Fund manager Hohn demands Cellnex board changes to speed CEO search
BARCELONA/LONDON, March 23 (Reuters) - Hedge fund manager Christopher Hohn on Thursday wrote to Cellnex (CLNX.MC) demanding Europe's largest mobile phone tower operator remove its chairman and two other board members, and said the search for a new chief executive has been mishandled.
Hohn, who runs hedge fund TCI Fund Management, owns 3.1% of Cellnex's shares and 5.9% in derivatives, corporate records show.
Spanish companies have largely avoided the attention of activist investors. However, Hohn last month wrote to Airbus, in which TCI has a 3% stake, demanding it drop a deal.
Cellnex declined to comment.
"We believe that the subsequent hiring process for a new CEO has been mishandled by the board and resulted in insufficient progress to recruiting a suitable replacement," Hohn wrote in the letter, published on TCI's website.
"Cellnex is a great company, but in our opinion it cannot reach its full potential because it is held back by poor corporate governance."
The Barcelona-based group announced in January that its chief executive Tobias Martinez would step down in June after it embarked on a strategy shift away from acquisitions to focus on lowering debt.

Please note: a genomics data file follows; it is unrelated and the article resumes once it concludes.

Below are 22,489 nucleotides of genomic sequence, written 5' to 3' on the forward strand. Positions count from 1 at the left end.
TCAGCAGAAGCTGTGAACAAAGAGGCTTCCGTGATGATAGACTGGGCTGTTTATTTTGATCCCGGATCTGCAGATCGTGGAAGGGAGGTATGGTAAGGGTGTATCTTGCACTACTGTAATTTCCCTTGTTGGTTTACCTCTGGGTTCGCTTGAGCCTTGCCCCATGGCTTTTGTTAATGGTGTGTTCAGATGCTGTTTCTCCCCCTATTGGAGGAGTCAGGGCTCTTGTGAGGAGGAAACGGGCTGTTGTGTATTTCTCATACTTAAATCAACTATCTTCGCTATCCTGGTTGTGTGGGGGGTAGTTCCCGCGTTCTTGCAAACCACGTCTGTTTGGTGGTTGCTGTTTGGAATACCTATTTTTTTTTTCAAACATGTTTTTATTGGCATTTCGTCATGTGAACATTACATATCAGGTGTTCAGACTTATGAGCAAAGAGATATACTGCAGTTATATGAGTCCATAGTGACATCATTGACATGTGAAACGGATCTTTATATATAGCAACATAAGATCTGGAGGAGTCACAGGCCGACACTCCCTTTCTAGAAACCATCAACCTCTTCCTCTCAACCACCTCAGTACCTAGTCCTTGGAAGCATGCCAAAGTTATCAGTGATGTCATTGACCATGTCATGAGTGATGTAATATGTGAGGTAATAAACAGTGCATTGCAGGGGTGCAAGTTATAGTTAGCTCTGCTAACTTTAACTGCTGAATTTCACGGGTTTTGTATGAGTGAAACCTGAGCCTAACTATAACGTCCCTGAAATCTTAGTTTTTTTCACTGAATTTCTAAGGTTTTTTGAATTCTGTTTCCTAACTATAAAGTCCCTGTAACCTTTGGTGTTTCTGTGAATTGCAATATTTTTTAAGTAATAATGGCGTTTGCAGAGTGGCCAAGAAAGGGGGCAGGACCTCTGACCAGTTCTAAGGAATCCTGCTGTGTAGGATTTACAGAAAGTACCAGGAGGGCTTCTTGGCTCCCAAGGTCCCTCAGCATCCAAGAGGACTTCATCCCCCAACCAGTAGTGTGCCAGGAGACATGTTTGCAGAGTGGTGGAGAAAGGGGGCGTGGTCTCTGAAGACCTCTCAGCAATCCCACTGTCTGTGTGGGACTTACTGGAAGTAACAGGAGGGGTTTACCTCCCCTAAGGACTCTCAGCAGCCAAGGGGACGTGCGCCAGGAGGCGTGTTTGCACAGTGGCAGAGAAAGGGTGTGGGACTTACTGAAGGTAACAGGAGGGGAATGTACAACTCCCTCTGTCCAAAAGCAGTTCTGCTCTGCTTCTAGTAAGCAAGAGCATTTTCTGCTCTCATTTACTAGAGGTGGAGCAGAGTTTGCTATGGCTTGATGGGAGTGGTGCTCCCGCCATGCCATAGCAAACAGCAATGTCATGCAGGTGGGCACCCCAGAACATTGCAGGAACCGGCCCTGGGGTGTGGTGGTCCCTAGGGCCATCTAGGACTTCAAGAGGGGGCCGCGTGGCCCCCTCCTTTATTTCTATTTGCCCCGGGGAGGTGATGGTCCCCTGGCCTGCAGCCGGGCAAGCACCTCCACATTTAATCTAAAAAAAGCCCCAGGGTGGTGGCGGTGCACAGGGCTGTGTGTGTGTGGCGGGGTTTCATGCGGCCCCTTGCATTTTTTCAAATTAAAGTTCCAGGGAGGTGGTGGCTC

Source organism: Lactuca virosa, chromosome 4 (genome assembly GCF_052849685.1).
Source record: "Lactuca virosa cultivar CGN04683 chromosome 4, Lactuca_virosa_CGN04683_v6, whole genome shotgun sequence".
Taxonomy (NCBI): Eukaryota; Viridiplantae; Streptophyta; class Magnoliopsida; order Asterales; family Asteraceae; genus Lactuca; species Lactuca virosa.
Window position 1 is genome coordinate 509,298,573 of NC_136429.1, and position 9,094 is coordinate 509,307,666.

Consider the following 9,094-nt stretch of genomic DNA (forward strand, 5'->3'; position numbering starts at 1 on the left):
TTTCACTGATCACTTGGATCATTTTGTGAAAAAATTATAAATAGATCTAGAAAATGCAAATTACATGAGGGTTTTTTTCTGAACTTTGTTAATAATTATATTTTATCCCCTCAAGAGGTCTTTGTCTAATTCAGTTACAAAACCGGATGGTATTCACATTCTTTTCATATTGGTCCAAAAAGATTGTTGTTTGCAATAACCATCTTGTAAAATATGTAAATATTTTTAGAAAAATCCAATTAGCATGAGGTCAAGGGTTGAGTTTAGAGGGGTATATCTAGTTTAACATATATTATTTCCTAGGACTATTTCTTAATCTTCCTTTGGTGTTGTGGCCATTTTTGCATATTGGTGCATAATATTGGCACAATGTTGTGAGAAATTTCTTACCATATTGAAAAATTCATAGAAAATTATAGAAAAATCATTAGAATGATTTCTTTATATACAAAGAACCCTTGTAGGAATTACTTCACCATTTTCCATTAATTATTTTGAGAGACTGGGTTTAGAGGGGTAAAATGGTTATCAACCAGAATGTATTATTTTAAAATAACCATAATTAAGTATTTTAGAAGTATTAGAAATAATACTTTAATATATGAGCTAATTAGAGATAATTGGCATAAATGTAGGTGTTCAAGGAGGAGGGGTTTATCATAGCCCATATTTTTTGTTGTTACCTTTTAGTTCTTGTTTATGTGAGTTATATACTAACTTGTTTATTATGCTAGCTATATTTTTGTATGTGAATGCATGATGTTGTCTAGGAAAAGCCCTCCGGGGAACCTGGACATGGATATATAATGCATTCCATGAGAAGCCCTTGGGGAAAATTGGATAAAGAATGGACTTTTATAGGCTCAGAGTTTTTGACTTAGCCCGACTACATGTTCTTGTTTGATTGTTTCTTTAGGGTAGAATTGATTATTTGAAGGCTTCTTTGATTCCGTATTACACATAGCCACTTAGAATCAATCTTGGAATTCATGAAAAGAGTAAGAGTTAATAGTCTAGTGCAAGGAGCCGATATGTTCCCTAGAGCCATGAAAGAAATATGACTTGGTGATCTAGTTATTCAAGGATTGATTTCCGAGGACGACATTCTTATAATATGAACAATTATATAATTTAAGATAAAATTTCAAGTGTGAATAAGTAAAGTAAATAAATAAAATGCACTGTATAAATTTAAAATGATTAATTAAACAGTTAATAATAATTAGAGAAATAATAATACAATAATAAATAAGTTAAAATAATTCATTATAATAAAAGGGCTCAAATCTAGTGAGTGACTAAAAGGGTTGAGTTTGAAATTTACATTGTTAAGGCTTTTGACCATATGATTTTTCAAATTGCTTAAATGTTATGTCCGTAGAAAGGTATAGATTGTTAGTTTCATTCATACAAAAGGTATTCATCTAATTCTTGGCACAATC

It also said Martinez would attend the shareholders' Annual General Meeting (AGM) scheduled for June 1.
"We intend to exercise our shareholder rights to request certain shareholder resolutions be added to the next AGM," the letter said.
"We currently intend to propose resolutions at the AGM removing Bertrand Kan (Chairman), Peter Shore and Alexandra Reich as directors and appoint Jonathan Amouyal (of TCI) as a director and potentially additional directors."
Kan was named Cellnex's chairman in 2021 and has been an independent member of the board since 2015. Shore, also independent, was named board member the same year; while Reich was named in 2020 representing Singaporean sovereign wealth fund GIC Private Limited, which holds a 7% stake in Cellnex, and is part of the nominations committee, according to records.
The letter was first reported by the Financial Times.
(This story has been corrected to fix the year Kan was appointed chairman, in paragraph 11)
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